Sacking managers, pillorying “failing” trusts, and putting increasingly impossible demands on front line nursing and clinical staff to keep the system going while Osborne starves the NHS of the funding it needs is not the way to establish a sustainable, safe and reliable system.
The cash squeeze is so brutal that even McKinsey, Monitor and NHS England have not been able to address the staffing consequences of the massive continued reduction in payroll costs required bridge the yawning gap between resources and demands. yet staffing levels are key to the quality and safety of health care.
The target for cash "savings" involves annual cuts until 2021 in the prices paid to trusts for front line services, where 70% of trust spending is on staff. This intensified onslaught on jobs, pay, skill mix, terms and conditions comes after four yours of pay cuts have slashed 16% from the value of NHS pay, leaving health workers weary, demoralised and bitter. Meanwhile David Cameron battles on in the EU to protect lavish bonuses for bankers, and rejects Labour's call for an extra 5% tax to be paid on earnings over £150,000 a year.
The funding squeeze is making the the NHS unsustainable. Without a break from this and serious increases in front line resources there will be more failures and scandals – which we know will be exploited to the full by Hunt. In the past the Tory Health Secretary has made no secret of his own ambition to discredit the NHS – and open the door for private medicine and health insurance.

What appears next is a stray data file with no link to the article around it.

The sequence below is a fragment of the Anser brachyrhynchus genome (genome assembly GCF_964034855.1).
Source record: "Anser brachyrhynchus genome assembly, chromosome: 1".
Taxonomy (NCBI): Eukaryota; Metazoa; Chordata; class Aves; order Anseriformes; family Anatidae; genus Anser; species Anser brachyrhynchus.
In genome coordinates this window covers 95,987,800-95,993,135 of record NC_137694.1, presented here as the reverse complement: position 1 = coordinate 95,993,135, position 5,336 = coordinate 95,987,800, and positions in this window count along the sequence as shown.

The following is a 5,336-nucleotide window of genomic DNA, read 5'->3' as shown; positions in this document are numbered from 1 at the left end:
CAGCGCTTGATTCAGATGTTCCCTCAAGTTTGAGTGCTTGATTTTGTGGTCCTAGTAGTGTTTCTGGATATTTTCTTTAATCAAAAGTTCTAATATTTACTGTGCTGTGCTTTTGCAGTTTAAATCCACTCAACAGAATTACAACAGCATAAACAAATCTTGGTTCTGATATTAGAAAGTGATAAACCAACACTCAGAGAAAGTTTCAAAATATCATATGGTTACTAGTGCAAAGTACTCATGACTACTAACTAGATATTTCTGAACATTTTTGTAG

The latest hypocritical nonsense on Francis should be dismissed with contempt by all who care for the NHS. The NHS needs more money, an end to the wasteful fragmentation of the Tory market reforms, and a government that supports its basic principles as a public service rather than working to break off profitable slices for the private sector.
A challenge for 2014Wednesday 1st January 2014
The end of 2013 came in the same way as the year began, with the Tory-led coalition driving through massive cuts in our NHS and public services, coupled with unprecedented levels of privatisation.
In January we were still waiting to see if Jeremy Hunt would rubber stamp the brutal plans of the Trust Special Administrator to close 60% of Lewisham Hospital and bulldoze that much of the site to help bail out the failing South London Healthcare Trust next door: in December, having tried to do so, and having lost twice in court to legal challenges to his right to make these cuts, Hunt is pressing for changes to the law to give arbitrary powers to cut, downsize and reorganise any hospital in the vicinity of a failing trust.
In January we were waiting to see the results of the implementation of the Health & Social Care Act: by December we can see a chaotic picture in which many arrogant, remote Clinical Commissioning Groups - in many cases "led" by just a handful of self-interested local GPs -- are pressing ahead with competitive tendering. Some are even drawing up huge and complex tendering processes for "integrated pathways of care" that threaten to create new, private monopolies at the expense of existing public services - with no consideration of the impact on local NHS providers, and no attempt at public consultation.
One CCG in Bedfordshire is planning to sign a contract for Musculoskeletal Services with a privately-led consortium that includes a company set up and owned by local GPs. Windfall profits for some Bedfordshire GPs could therefore come at the cost of axing services in Bedford Hospital, obliging patients to trek an extra 17 miles for services to Luton & Dunstable. Asked about the obvious conflict of interest, the CCG's only answer was to argue that the decision was taken by "consensus" (so no votes had been required), and to insist even now that the final contract has not yet been signed.